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Tuesday, May 28, 2013

The Description and classification of Consonants


The Description and classification of Consonants
Q: 1 Describe the classification of speech sounds./ consonants.
Q: 1 What is ‘structure’? Describe various strictures and show their manner in which they
occur.
¬  Introduction:-
Þ          Variety is always welcome. It is interesting. This could be applied to speech sounds as well. Each speech sound is different to the other. Basically we have two categories: Vowels & Consonants.
Þ    Consonants: There are some sounds when we produce them air escapes through the mouth with friction. Friction is there.
Þ    Vowels: Some words while produced don’t make any friction. They come out freely. These are known as ‘vowels’.
Þ    For the classification the following points are helpful.
(A)             Air stream mechanism.
(B)              Glottis position.
(C)              Soft palate position
(D)             Active/passive Articulator.
(E)              Stricture.(restriction.)
(A)             We know air stream mechanism so all English sounds are ‘pulmonic egressive air stream mechanism’. That we know as while speaking, lung air is pushed out.
(B)              Glottis position affects the sound. It shows whether vocal cords are wide open or loosely apart. If glottis and vocal cords wide open = voiceless. If vocal cord are kept loosely together = voiced.
(C)             Soft palate becomes an important part. The tongue remains in touch with various palates. If soft palate is raised, nasal passage shuts down. At this time oral sounds are created. If Soft pate comes down, it open nasal passage and oral passage is closed. At this time nasalized sound are created.
(D)             There are many speech parts like lips, teeth, jaw etc. At least two such parts are required to make any sound. These parts are called articulators. Some are active and some are passive. Those make movements are known as active articulators and those don’t make movements are passives articulators.
(E)              Stricture means restriction. There are many organs of speech. Some of them restrict/block the air. They are of various types and depend upon the release of air. Following are the strictures’ described in terms of manners:
(1) Plosive Sounds     (2) Affricate sounds (3) Nasal Sounds
(4) Fricative sounds   (5) Lateral  sounds    (6) Approximants.

(1) Plosives sounds:-
 “Sounds produced with a stricture of complete closure and sudden release are called plosives.”
Þ    The soft palate is raised. Nasal passage is closed. The lungs air remains in the mouth. When mouth opens mouth air escapes through the mouth. Lung air remains. In short these sounds have complete closure and sudden release. They are known plosive because the air releases with a small explosive.
Þ    “The initial sounds in the words pin, bin, tin, din, kin, and gun are plosives. i.e. /p/, /b/, /k/, /g/, /t/, /d/.


(2) Affricate sounds:-
 “Sounds produced with a stricture of complete closure and slow release are called plosives.”
Þ    Mouth is completely closed and after in the air is released slowly. Oral and nasal passage is blocked first and then oral passage opens slowly to push the air out. While speaking these sounds little friction (not explosive) sound is heard.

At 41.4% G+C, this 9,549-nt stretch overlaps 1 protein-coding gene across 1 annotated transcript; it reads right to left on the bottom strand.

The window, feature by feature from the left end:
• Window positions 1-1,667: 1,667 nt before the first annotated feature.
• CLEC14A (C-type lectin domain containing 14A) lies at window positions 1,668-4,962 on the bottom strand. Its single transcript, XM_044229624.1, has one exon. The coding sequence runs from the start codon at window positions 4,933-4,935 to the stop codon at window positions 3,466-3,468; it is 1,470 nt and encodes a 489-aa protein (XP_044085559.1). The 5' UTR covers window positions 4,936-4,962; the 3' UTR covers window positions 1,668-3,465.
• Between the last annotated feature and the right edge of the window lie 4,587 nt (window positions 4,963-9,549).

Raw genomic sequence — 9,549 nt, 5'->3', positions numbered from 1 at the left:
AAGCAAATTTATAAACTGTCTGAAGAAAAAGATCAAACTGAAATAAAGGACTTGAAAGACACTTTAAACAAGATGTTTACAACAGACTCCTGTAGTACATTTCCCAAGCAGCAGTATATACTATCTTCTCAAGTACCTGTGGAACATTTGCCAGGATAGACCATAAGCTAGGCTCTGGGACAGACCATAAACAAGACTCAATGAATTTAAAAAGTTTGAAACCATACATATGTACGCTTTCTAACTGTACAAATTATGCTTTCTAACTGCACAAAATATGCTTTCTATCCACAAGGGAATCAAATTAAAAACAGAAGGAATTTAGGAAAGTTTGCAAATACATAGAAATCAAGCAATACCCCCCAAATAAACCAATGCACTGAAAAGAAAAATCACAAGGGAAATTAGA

Þ    “The initial sounds in the words chin and jam are affricative sounds.

(3) Nasal sounds:-
 “Sounds that are articulated  with a stricture of complete oral closure are called Nasals .”
Þ    Oral passage complete closed. The soft palate is lowered. Nasal passage is opened. Through nostrils the air freely escapes. Thus From nose air is released that create Nasalize sounds. 
Þ    “The initial sounds in the words sum, sun and sung are some example of nasal consonants.

(4) Fricatives sounds:-
 “Sounds that are articulated with a stricture of close approximation are called Fricatives.”
Þ    The soft palate is raised. Nasal passage is shut. Lung air passes the narrow passage created between soft palate and tongues. It is almost close approximation. There is also friction which is audible. . 
Þ    “The initial sounds in the words five, vine, thin, sip, zip, sheep and hat are some example of fricatives consonants. i.e. /f/, /v/, /o/. /d/, /s/, /z/, /h/.

(5) Laterals sounds:-
 “Sounds that are articulated with a stricture of complete closure in the centre of the vocal tract but with the air escaping along the sides of tongue without any friction are called laterals.”
Þ    The soft palate is raised. Nasal passage is shut. The tongue sides are lowered. There is plenty of gap of both sides of the tongues. The air release from there freely. No friction is there. There is a sound in English which is found initially in the word ‘love’ it is /l/.

(6) Approximants sounds:-
 “Sounds that are articulated with a stricture of open approximation are called frictionless continuants and semi- vowels.”
Þ    The soft palate is raised. Nasal passage is shut. Wide open gap is between active and passive articulator that’s why they are open approximation, Air releases as easily as anything. There’s no friction at all. These sounds in ‘yes’ and ‘wet’ are approximants.

Thus these are the six ways to classify any consonant. They should be used in described together. One example of describing a consonant is given below. e.g. Describing /p/ in ‘spy’.
1.      Pulmonic air stream is there.
2.      Glottis is open. The sound is voiceless.
3.      It is oral sound. Nasal passage is shut down.
4.      Upper lip is active articulator.
5.      Lower lip is passive articulator.
6.      The stricture is one of complete closure and sudden release. So it is a plosive.